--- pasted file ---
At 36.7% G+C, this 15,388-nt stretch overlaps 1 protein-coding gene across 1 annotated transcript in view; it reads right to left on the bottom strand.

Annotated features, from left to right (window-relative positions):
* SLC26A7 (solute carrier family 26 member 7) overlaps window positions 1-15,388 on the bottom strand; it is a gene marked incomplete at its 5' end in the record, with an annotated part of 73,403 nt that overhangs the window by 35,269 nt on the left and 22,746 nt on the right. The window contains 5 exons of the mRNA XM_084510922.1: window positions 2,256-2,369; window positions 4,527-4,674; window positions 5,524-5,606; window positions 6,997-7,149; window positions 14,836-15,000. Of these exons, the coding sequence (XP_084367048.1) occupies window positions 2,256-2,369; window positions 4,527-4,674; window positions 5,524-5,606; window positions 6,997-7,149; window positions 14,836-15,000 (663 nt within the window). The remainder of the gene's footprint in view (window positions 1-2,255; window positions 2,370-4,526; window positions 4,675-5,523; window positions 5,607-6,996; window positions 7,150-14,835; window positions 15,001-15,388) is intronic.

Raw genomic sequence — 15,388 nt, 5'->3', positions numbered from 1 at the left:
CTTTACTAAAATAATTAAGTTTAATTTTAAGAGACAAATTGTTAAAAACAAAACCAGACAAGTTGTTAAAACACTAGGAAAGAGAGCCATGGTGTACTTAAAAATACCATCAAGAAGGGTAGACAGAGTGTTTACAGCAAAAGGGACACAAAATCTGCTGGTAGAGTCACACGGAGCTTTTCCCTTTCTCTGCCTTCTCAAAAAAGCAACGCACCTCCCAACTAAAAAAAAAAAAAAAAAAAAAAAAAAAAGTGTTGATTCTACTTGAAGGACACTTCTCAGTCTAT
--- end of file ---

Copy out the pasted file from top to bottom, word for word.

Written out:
At 36.7% G+C, this 15,388-nt stretch overlaps 1 protein-coding gene across 1 annotated transcript in view; it reads right to left on the bottom strand.

Annotated features, from left to right (window-relative positions):
* SLC26A7 (solute carrier family 26 member 7) overlaps window positions 1-15,388 on the bottom strand; it is a gene marked incomplete at its 5' end in the record, with an annotated part of 73,403 nt that overhangs the window by 35,269 nt on the left and 22,746 nt on the right. The window contains 5 exons of the mRNA XM_084510922.1: window positions 2,256-2,369; window positions 4,527-4,674; window positions 5,524-5,606; window positions 6,997-7,149; window positions 14,836-15,000. Of these exons, the coding sequence (XP_084367048.1) occupies window positions 2,256-2,369; window positions 4,527-4,674; window positions 5,524-5,606; window positions 6,997-7,149; window positions 14,836-15,000 (663 nt within the window). The remainder of the gene's footprint in view (window positions 1-2,255; window positions 2,370-4,526; window positions 4,675-5,523; window positions 5,607-6,996; window positions 7,150-14,835; window positions 15,001-15,388) is intronic.

Raw genomic sequence — 15,388 nt, 5'->3', positions numbered from 1 at the left:
CTTTACTAAAATAATTAAGTTTAATTTTAAGAGACAAATTGTTAAAAACAAAACCAGACAAGTTGTTAAAACACTAGGAAAGAGAGCCATGGTGTACTTAAAAATACCATCAAGAAGGGTAGACAGAGTGTTTACAGCAAAAGGGACACAAAATCTGCTGGTAGAGTCACACGGAGCTTTTCCCTTTCTCTGCCTTCTCAAAAAAGCAACGCACCTCCCAACTAAAAAAAAAAAAAAAAAAAAAAAAAAAAGTGTTGATTCTACTTGAAGGACACTTCTCAGTCTAT